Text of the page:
Now I’m really looking forward to reading Kevin Phillips’s new book, American Theocracy: The Perils and Politics of Radical Religion, Oil, and Borrowed Money in the 21st Century, a title that veritably rolls off the tongue.
Phillips, you’ll recall, has some credibility with the right due to his past contributions to Republicanism. His 1967 book The Emerging Republican Majority was a must read for early movement conservatives. In recent years he’s become a strong critic of the direction that movement has taken.
In his Washington Post article, “How the GOP Became God’s Own Party”, Phillips displays a bit of the zeal of a convert, but he makes some solid points.
The United States has organized much of its military posture since the Sept. 11, 2001, attacks around the protection of oil fields, pipelines and sea lanes. But U.S. preoccupation with the Middle East has another dimension. In addition to its concerns with oil and terrorism, the White House is courting end-times theologians and electorates for whom the Holy Lands are a battleground of Christian destiny. Both pursuits — oil and biblical expectations — require a dissimulation in Washington that undercuts the U.S. tradition of commitment to the role of an informed electorate.
The political corollary — fascinating but appalling — is the recent transformation of the Republican presidential coalition. Since the election of 2000 and especially that of 2004, three pillars have become central: the oil-national security complex, with its pervasive interests; the religious right, with its doctrinal imperatives and massive electorate; and the debt-driven financial sector, which extends far beyond the old symbolism of Wall Street.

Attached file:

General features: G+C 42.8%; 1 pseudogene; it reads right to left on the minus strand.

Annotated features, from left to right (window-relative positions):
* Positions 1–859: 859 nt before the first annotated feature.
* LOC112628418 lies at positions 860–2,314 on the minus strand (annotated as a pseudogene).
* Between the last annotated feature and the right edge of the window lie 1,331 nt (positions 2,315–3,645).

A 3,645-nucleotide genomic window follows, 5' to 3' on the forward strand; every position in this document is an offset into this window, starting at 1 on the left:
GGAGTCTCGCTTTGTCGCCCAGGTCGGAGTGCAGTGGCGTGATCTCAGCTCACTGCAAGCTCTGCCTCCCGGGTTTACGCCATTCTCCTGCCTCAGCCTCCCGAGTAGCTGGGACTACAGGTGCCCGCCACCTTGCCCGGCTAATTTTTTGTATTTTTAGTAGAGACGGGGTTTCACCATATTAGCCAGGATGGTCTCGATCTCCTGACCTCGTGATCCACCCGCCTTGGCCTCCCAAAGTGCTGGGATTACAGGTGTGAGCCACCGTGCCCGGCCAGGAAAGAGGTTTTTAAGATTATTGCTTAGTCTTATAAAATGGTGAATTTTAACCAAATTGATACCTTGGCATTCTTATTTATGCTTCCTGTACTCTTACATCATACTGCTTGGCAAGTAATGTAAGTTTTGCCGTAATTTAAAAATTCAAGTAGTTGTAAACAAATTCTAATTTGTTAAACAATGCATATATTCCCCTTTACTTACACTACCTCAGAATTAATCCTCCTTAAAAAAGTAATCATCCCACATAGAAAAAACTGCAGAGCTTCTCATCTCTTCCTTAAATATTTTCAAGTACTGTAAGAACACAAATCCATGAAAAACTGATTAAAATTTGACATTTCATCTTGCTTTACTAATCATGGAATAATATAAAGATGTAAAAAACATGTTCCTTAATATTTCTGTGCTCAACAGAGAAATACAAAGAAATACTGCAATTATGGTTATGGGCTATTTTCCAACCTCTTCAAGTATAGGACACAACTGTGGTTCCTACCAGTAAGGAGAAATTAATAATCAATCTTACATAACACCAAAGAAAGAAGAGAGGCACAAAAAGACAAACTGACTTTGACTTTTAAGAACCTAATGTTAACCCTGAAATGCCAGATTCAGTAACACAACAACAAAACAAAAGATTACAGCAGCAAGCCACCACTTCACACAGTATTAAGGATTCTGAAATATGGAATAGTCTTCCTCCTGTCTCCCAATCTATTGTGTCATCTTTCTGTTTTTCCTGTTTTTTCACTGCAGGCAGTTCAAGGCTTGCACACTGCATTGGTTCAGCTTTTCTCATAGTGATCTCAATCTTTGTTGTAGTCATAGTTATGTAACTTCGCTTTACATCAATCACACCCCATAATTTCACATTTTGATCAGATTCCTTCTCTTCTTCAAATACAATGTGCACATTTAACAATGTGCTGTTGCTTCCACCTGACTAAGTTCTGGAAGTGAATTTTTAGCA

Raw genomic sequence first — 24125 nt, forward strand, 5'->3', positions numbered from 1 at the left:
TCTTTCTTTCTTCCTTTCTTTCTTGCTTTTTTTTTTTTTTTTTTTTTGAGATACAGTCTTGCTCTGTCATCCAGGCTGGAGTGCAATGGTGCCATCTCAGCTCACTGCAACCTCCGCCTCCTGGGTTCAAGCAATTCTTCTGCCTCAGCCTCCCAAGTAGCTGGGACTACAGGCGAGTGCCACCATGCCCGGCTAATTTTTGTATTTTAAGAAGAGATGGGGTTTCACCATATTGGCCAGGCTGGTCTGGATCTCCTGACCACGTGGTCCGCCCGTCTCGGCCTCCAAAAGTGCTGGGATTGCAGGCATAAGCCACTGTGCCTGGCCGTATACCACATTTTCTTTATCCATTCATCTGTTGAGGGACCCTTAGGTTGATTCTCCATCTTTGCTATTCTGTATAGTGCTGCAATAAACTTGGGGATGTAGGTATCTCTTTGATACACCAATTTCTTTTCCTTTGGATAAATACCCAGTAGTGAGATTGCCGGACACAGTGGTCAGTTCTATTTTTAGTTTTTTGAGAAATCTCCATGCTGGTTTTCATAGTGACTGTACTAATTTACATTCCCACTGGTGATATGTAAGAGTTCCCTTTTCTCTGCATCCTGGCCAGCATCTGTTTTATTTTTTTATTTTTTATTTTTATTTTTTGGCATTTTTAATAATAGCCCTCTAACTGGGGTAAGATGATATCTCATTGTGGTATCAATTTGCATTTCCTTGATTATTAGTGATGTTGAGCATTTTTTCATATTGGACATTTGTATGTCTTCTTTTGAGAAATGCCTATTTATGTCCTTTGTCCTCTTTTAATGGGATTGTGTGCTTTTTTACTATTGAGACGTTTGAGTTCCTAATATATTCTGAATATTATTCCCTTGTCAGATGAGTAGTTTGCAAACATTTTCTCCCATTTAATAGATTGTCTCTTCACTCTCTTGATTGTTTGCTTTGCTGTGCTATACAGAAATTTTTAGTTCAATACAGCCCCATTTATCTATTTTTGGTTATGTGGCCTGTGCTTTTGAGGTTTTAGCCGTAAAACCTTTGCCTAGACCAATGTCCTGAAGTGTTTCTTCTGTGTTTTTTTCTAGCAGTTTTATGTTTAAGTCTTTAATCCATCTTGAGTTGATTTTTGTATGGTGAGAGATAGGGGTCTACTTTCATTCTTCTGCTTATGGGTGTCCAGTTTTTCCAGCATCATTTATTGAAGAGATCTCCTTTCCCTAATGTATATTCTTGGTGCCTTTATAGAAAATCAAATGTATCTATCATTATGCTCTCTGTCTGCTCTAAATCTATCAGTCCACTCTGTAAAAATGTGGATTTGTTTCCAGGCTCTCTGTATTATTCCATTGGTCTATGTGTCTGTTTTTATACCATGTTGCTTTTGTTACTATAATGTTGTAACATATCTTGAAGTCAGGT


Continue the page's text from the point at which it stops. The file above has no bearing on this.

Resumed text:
President Bush has promoted these alignments, interest groups and their underpinning values. His family, over multiple generations, has been linked to a politics that conjoined finance, national security and oil. In recent decades, the Bushes have added close ties to evangelical and fundamentalist power brokers of many persuasions.
You gotta admit, he calls ’em as he sees ’em.
The American heartland, from Wyoming, Colorado and New Mexico to Ohio and the Appalachian coal states, has become (along with the onetime Confederacy) an electoral hydrocarbon coalition. It cherishes sport-utility vehicles and easy carbon dioxide emissions policy, and applauds preemptive U.S. airstrikes on uncooperative, terrorist-coddling Persian Gulf countries fortuitously blessed with huge reserves of oil.
Of the 99 requests at the SF library for a copy of his book, I’m number 58. The web site says they have seven copies, with two more on the way. So it will probably take two to four months for the book to reach me, at which point it won’t be the hot topic any more. I expect to blog about it anyway; for one thing, I’ll already know what lots of other people said, so maybe some new synthesis will present itself.
Anyone else interested in reading the book? If so, we could synchronize our reading of chapters and post a running conversation here at BA.